The Grand Tour
With the Texas Rangers’ win over the Los Angeles Angels tonight, the Yankees have officially clinched a spot in the postseason this year, but they will go in knowing full well it took almost all 162 games to get into the party.
This afternoon was an indication of that.
Tied with Baltimore for the AL East lead entering play today, the Bronx Bombers weren’t helping themselves when they trailed the Toronto Blue Jays 5-1 after five innings; Phil Hughes pitching about as poorly as it gets in a hugely important game.
Thankfully for him, the offense bailed him out.
The Yanks pieced together an epic rally, shredding away at the Jays’ four run lead, scoring one run in the sixth, three in the seventh, and two in the eighth and ninth innings for a necessary 9-6 victory.
Unfortunately for the Yanks, the Orioles also won their game this afternoon, beating the Red Sox 6-3 at home, and thus leaving the AL East in a stalemate going into the final three games of the 2012 regular season.
While the Yankees staged their comeback on the road, I spent the better part of my day at their home – Yankee Stadium. My friends and I were fortunate enough to take a tour of the ballpark, a trip I’ve wanted to go on for a long time.
We even took the tour with Ichiro’s brother!
Just kidding. But he looked almost exactly identical to him.
The first stop on the tour was the Yankee museum inside the Stadium. Our tour guide, a nice guy by the name of Tim, showed us the new Mickey Mantle exhibit. He then told some neat stories (most of which I already knew about) highlighting Mantle’s career.
For instance, during the 1951 World Series Mantle tore all the cartilage in his knee chasing down a fly ball struck by Willie Mays of the Giants – one of the multiple injuries Mantle suffered over the course of his legendary career.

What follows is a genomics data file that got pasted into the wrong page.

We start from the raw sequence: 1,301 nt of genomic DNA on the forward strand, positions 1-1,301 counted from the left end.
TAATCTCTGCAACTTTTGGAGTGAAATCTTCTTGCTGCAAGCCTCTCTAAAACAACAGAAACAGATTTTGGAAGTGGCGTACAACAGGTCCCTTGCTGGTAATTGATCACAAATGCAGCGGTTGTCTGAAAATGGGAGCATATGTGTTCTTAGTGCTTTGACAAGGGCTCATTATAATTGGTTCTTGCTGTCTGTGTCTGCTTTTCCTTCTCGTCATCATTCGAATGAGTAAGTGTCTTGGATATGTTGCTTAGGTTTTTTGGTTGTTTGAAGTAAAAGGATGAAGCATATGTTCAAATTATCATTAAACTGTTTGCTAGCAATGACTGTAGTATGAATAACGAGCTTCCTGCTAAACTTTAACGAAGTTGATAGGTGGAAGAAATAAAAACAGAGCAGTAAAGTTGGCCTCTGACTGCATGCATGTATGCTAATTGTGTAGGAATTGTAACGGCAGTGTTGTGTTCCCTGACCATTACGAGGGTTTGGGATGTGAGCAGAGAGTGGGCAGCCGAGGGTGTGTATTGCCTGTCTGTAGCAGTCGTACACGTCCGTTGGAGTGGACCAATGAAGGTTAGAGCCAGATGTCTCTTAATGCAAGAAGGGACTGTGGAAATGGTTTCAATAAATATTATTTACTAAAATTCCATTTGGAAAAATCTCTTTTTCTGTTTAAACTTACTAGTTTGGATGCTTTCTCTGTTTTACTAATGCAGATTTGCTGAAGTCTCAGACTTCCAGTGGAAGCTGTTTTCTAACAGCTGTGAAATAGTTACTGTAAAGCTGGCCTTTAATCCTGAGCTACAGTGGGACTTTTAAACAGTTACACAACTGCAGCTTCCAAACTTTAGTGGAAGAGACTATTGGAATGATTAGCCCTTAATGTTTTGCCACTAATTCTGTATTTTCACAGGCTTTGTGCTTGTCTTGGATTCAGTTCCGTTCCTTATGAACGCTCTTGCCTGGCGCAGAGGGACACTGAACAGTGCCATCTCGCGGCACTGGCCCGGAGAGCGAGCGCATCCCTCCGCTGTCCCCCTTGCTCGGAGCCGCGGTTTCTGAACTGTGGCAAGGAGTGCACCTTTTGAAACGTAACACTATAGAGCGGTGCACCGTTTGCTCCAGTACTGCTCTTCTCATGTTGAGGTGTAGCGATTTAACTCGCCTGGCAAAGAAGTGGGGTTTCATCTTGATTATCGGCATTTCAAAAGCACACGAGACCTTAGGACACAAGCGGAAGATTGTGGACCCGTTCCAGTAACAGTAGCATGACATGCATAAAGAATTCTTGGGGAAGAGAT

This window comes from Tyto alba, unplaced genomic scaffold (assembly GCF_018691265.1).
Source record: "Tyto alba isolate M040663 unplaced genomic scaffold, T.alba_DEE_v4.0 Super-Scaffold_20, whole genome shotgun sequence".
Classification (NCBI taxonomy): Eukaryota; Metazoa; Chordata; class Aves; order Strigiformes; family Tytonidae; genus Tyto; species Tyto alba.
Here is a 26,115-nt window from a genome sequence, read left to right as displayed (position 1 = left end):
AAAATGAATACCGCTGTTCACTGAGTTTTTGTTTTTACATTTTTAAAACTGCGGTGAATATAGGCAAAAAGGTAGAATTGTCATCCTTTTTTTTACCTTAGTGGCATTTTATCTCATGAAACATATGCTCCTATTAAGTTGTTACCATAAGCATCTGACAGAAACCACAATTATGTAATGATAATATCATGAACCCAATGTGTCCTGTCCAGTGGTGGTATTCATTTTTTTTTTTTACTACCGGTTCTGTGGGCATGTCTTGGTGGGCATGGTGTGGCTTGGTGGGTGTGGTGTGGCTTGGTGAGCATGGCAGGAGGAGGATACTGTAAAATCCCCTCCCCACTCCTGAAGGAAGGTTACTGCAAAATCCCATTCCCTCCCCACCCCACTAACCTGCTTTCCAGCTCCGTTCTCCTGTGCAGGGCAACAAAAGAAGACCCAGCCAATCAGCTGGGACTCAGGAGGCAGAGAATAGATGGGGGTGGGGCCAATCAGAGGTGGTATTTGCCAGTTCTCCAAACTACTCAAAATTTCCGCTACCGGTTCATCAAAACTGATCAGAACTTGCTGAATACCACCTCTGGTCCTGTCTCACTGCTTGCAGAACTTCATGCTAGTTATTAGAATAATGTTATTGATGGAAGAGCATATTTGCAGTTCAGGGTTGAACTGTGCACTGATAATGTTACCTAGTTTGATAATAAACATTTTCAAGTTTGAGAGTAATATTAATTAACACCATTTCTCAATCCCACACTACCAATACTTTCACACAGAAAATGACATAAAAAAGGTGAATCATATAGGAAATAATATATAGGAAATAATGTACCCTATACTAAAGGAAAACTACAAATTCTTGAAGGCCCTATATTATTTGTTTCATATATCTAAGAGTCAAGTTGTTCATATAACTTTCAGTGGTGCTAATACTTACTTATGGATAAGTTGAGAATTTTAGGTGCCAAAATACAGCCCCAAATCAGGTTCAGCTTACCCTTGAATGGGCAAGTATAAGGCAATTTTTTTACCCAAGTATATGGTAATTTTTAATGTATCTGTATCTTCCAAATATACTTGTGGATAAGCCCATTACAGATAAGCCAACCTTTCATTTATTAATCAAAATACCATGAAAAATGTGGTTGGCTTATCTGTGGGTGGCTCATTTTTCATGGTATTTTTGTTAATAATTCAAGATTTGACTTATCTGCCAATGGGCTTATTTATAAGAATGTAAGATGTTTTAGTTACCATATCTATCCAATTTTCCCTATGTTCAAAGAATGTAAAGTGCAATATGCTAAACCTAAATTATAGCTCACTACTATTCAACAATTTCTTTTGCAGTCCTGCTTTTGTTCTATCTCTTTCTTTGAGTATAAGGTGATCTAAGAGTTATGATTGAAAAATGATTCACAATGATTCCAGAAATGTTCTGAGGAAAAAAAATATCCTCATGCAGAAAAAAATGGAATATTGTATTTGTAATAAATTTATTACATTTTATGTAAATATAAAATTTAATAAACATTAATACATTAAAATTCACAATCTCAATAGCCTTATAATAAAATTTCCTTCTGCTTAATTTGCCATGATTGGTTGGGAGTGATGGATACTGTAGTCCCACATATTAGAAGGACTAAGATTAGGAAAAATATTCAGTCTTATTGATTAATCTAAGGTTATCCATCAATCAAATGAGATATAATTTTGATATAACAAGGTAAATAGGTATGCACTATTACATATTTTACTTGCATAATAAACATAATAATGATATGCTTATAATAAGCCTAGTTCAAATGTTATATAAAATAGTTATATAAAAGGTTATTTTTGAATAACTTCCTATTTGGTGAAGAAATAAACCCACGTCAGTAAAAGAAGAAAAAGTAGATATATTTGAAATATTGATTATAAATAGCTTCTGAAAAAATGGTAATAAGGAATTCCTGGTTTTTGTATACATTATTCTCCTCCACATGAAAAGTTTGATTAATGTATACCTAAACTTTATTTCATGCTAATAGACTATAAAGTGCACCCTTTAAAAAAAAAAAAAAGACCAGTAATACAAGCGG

I first learned of that story in the movie 61*
From the museum, we journeyed to Monument Park, behind the center field wall. I’ve been to Monument Park a number of times, and never knew the story behind the door.
According to Tim, there originally was no door linking the Yankee bullpen to Monument Park. Mariano Rivera made a special request for a door to be put in – all because of his pre-appearance ritual. Before every time Rivera runs in from the bullpen, he goes into Monument Park and rubs Babe Ruth’s monument.
Don’t ask me why. For luck, I suppose? Like he needs it…
At any rate, it was a nice little factoid; nothing I knew about before. I also bent over and picked up a rock from behind the Monument wall, and discreetly put it in my pocket for keeping. I’m not sure if was allowed to do that or not…
But I won’t tell if you don’t. I just wanted to keep a piece of the day – and Yankee Stadium – for myself.
After our tour of Monument Park concluded, we made our way to the Yankee dugout, which in my opinion was the best and most fun part of the tour. We were allowed to snap pictures and make all the funny poses we wanted. My friends and I actually came up with a small running joke for this picture:
I was told I could be “Ellen Page’s boyfriend.” Don’t ask.